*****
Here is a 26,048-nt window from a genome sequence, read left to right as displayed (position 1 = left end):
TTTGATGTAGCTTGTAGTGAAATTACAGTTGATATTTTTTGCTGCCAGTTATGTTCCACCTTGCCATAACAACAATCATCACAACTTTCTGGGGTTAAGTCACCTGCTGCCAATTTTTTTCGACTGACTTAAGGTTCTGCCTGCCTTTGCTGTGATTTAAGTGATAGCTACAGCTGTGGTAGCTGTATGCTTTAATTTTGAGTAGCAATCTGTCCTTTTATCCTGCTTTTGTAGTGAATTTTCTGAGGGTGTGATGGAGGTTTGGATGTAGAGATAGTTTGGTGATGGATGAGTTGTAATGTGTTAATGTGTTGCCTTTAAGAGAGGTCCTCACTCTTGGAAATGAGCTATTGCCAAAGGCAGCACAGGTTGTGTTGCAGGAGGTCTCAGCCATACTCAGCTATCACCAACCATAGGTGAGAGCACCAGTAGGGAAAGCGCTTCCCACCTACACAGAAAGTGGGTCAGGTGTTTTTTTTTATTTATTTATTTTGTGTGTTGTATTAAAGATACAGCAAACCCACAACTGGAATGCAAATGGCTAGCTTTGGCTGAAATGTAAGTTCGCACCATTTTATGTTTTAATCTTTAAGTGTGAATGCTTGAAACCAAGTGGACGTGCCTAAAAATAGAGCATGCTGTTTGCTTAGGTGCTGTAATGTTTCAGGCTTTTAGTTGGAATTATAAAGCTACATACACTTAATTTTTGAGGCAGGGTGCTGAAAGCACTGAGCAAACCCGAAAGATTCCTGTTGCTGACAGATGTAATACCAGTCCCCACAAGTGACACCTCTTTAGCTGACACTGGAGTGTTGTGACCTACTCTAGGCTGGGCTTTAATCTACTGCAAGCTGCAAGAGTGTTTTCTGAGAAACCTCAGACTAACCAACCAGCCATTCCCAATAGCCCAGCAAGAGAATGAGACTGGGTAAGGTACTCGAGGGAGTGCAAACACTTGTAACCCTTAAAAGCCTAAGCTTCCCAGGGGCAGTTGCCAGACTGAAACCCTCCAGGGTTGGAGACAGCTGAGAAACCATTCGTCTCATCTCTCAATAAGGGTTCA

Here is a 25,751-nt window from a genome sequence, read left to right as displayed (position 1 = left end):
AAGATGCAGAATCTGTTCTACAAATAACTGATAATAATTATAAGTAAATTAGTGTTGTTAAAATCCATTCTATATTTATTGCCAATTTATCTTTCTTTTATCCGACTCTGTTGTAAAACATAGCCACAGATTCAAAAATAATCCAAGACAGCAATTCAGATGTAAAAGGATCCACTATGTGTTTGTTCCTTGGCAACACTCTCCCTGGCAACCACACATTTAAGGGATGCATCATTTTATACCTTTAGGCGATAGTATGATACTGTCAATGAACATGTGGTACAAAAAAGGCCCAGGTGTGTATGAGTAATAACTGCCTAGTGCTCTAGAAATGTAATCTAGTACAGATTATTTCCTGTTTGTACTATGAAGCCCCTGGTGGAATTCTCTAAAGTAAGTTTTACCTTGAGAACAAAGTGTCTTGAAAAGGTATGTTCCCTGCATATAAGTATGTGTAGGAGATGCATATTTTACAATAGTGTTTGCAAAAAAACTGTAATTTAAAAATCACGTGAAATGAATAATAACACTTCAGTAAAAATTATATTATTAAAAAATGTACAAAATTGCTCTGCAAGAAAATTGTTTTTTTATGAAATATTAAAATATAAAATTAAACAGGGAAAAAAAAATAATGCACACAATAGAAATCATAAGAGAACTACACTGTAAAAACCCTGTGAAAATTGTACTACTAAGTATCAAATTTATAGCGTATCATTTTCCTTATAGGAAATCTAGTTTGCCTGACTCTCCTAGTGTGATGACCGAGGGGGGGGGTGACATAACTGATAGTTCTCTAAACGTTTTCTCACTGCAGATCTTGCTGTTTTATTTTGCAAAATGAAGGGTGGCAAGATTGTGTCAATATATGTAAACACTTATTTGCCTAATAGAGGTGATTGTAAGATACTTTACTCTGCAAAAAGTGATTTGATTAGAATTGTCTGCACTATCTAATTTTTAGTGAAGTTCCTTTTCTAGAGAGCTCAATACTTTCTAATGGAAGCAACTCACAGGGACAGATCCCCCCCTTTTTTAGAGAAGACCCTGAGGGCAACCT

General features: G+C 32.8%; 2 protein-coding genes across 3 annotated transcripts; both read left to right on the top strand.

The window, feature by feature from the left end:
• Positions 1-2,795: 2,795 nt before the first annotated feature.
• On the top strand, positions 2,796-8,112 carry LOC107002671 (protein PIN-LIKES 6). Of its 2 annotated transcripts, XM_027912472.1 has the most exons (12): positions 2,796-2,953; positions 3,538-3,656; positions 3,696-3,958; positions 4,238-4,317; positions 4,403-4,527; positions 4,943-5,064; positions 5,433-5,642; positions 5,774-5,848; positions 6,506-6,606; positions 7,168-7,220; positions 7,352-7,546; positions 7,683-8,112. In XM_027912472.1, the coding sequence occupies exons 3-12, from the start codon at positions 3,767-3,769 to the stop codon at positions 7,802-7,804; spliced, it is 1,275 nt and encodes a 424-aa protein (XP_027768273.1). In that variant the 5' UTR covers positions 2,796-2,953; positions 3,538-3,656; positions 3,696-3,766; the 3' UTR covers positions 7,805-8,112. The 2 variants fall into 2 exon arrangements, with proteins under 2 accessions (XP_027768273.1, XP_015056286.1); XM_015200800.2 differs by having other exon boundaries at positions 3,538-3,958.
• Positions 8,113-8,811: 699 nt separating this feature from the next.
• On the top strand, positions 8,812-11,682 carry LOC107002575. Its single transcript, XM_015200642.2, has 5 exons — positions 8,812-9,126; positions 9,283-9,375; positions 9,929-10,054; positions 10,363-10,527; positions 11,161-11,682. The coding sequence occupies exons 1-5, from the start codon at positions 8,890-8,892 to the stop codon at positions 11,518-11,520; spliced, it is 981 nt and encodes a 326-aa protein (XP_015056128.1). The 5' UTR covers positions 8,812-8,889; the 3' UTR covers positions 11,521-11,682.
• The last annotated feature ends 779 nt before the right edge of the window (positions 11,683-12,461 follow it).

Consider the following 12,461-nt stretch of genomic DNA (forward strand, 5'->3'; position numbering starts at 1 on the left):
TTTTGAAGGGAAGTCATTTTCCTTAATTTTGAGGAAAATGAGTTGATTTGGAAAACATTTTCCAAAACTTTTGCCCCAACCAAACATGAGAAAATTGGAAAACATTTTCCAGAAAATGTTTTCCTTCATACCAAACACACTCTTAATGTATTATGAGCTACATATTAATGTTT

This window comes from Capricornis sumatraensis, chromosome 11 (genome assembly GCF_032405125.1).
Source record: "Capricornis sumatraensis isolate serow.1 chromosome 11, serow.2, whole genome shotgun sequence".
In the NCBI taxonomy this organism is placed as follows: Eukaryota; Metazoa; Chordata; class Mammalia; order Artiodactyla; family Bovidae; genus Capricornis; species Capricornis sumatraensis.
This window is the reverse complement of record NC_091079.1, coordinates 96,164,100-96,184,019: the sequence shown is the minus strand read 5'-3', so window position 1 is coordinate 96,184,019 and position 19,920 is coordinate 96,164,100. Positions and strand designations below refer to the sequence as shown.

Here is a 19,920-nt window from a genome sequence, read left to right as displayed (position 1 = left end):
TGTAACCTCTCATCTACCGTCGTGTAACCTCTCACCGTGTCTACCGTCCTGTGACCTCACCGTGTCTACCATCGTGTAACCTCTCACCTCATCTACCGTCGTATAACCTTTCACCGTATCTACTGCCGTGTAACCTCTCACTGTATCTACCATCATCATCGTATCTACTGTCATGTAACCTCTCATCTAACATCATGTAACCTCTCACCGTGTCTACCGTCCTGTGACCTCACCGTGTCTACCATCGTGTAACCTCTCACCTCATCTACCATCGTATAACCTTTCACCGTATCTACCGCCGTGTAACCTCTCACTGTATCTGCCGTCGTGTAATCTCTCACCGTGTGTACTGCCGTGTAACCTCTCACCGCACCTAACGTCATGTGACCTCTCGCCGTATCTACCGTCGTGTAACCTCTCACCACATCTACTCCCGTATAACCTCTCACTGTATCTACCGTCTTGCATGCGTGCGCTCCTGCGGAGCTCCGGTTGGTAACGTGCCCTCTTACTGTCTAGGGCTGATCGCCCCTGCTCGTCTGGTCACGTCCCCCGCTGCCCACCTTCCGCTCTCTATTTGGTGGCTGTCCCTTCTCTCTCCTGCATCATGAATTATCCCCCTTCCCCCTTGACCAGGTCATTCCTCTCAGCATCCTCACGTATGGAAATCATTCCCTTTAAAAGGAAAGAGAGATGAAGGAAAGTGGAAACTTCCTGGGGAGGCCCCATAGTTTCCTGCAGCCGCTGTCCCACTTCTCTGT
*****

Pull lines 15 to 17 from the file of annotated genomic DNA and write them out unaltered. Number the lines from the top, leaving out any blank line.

Source record: "Capricornis sumatraensis isolate serow.1 chromosome 11, serow.2, whole genome shotgun sequence".
In the NCBI taxonomy this organism is placed as follows: Eukaryota; Metazoa; Chordata; class Mammalia; order Artiodactyla; family Bovidae; genus Capricornis; species Capricornis sumatraensis.
This window is the reverse complement of record NC_091079.1, coordinates 96,164,100-96,184,019: the sequence shown is the minus strand read 5'-3', so window position 1 is coordinate 96,184,019 and position 19,920 is coordinate 96,164,100. Positions and strand designations below refer to the sequence as shown.